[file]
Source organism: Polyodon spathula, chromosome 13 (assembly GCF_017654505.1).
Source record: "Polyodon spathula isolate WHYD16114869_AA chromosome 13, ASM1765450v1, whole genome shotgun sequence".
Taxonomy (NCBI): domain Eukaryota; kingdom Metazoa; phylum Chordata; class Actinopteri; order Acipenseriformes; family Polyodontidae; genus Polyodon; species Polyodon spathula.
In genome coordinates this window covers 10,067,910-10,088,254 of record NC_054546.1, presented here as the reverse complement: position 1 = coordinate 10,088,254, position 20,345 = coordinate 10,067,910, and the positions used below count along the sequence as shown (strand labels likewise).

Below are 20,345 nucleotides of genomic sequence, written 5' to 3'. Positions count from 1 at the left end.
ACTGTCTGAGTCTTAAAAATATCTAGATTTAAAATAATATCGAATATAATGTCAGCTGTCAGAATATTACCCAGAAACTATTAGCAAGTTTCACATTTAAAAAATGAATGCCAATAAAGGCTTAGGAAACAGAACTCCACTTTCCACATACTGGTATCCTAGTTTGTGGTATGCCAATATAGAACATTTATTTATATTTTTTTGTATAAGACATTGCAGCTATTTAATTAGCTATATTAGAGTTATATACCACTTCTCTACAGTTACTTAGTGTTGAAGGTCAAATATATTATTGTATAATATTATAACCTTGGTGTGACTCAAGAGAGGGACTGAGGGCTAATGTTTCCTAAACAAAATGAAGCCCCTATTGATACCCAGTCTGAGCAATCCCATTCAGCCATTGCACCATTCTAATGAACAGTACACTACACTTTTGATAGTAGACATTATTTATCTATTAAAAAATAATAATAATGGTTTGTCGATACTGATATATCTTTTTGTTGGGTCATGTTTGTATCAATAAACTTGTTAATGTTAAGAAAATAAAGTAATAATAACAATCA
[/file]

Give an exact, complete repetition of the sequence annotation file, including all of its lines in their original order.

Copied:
Source organism: Polyodon spathula, chromosome 13 (assembly GCF_017654505.1).
Source record: "Polyodon spathula isolate WHYD16114869_AA chromosome 13, ASM1765450v1, whole genome shotgun sequence".
Taxonomy (NCBI): domain Eukaryota; kingdom Metazoa; phylum Chordata; class Actinopteri; order Acipenseriformes; family Polyodontidae; genus Polyodon; species Polyodon spathula.
In genome coordinates this window covers 10,067,910-10,088,254 of record NC_054546.1, presented here as the reverse complement: position 1 = coordinate 10,088,254, position 20,345 = coordinate 10,067,910, and the positions used below count along the sequence as shown (strand labels likewise).

Below are 20,345 nucleotides of genomic sequence, written 5' to 3'. Positions count from 1 at the left end.
ACTGTCTGAGTCTTAAAAATATCTAGATTTAAAATAATATCGAATATAATGTCAGCTGTCAGAATATTACCCAGAAACTATTAGCAAGTTTCACATTTAAAAAATGAATGCCAATAAAGGCTTAGGAAACAGAACTCCACTTTCCACATACTGGTATCCTAGTTTGTGGTATGCCAATATAGAACATTTATTTATATTTTTTTGTATAAGACATTGCAGCTATTTAATTAGCTATATTAGAGTTATATACCACTTCTCTACAGTTACTTAGTGTTGAAGGTCAAATATATTATTGTATAATATTATAACCTTGGTGTGACTCAAGAGAGGGACTGAGGGCTAATGTTTCCTAAACAAAATGAAGCCCCTATTGATACCCAGTCTGAGCAATCCCATTCAGCCATTGCACCATTCTAATGAACAGTACACTACACTTTTGATAGTAGACATTATTTATCTATTAAAAAATAATAATAATGGTTTGTCGATACTGATATATCTTTTTGTTGGGTCATGTTTGTATCAATAAACTTGTTAATGTTAAGAAAATAAAGTAATAATAACAATCA